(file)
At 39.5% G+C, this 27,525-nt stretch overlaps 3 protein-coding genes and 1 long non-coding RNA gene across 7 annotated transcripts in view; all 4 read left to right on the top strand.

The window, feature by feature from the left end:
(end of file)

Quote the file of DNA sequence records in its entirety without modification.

At 39.5% G+C, this 27,525-nt stretch overlaps 3 protein-coding genes and 1 long non-coding RNA gene across 7 annotated transcripts in view; all 4 read left to right on the top strand.

The window, feature by feature from the left end: